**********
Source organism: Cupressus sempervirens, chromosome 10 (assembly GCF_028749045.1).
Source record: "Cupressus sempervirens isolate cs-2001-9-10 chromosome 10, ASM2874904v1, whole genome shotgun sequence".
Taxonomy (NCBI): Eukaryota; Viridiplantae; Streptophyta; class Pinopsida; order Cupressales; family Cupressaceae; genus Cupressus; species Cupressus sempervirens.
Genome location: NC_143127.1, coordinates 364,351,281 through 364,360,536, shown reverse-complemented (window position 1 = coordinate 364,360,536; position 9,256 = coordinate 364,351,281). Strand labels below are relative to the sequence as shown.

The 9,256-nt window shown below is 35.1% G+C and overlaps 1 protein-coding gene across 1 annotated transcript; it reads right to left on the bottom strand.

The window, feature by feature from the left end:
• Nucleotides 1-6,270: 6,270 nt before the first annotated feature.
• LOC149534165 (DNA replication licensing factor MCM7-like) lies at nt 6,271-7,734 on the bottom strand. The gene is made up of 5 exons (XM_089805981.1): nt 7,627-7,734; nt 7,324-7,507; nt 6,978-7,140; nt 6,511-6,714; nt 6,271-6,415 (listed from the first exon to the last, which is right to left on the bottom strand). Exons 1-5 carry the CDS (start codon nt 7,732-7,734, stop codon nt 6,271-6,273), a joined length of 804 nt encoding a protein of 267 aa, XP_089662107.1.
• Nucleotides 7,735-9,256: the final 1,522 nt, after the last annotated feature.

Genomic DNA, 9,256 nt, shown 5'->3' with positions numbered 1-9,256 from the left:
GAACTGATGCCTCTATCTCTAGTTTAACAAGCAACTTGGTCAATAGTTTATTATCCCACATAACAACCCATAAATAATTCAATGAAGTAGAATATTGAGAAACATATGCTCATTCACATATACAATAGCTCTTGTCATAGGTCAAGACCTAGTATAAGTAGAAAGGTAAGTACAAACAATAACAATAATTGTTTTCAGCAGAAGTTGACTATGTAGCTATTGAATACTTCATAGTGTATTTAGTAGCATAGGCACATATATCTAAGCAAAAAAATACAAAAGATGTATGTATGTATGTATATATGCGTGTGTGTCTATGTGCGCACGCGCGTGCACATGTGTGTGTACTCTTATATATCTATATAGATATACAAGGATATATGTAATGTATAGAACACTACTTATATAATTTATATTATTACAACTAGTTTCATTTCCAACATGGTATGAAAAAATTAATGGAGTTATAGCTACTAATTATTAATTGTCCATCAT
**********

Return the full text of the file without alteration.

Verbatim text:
Source organism: Cupressus sempervirens, chromosome 10 (assembly GCF_028749045.1).
Source record: "Cupressus sempervirens isolate cs-2001-9-10 chromosome 10, ASM2874904v1, whole genome shotgun sequence".
Taxonomy (NCBI): Eukaryota; Viridiplantae; Streptophyta; class Pinopsida; order Cupressales; family Cupressaceae; genus Cupressus; species Cupressus sempervirens.
Genome location: NC_143127.1, coordinates 364,351,281 through 364,360,536, shown reverse-complemented (window position 1 = coordinate 364,360,536; position 9,256 = coordinate 364,351,281). Strand labels below are relative to the sequence as shown.

The 9,256-nt window shown below is 35.1% G+C and overlaps 1 protein-coding gene across 1 annotated transcript; it reads right to left on the bottom strand.

The window, feature by feature from the left end:
• Nucleotides 1-6,270: 6,270 nt before the first annotated feature.
• LOC149534165 (DNA replication licensing factor MCM7-like) lies at nt 6,271-7,734 on the bottom strand. The gene is made up of 5 exons (XM_089805981.1): nt 7,627-7,734; nt 7,324-7,507; nt 6,978-7,140; nt 6,511-6,714; nt 6,271-6,415 (listed from the first exon to the last, which is right to left on the bottom strand). Exons 1-5 carry the CDS (start codon nt 7,732-7,734, stop codon nt 6,271-6,273), a joined length of 804 nt encoding a protein of 267 aa, XP_089662107.1.
• Nucleotides 7,735-9,256: the final 1,522 nt, after the last annotated feature.

Genomic DNA, 9,256 nt, shown 5'->3' with positions numbered 1-9,256 from the left:
GAACTGATGCCTCTATCTCTAGTTTAACAAGCAACTTGGTCAATAGTTTATTATCCCACATAACAACCCATAAATAATTCAATGAAGTAGAATATTGAGAAACATATGCTCATTCACATATACAATAGCTCTTGTCATAGGTCAAGACCTAGTATAAGTAGAAAGGTAAGTACAAACAATAACAATAATTGTTTTCAGCAGAAGTTGACTATGTAGCTATTGAATACTTCATAGTGTATTTAGTAGCATAGGCACATATATCTAAGCAAAAAAATACAAAAGATGTATGTATGTATGTATATATGCGTGTGTGTCTATGTGCGCACGCGCGTGCACATGTGTGTGTACTCTTATATATCTATATAGATATACAAGGATATATGTAATGTATAGAACACTACTTATATAATTTATATTATTACAACTAGTTTCATTTCCAACATGGTATGAAAAAATTAATGGAGTTATAGCTACTAATTATTAATTGTCCATCAT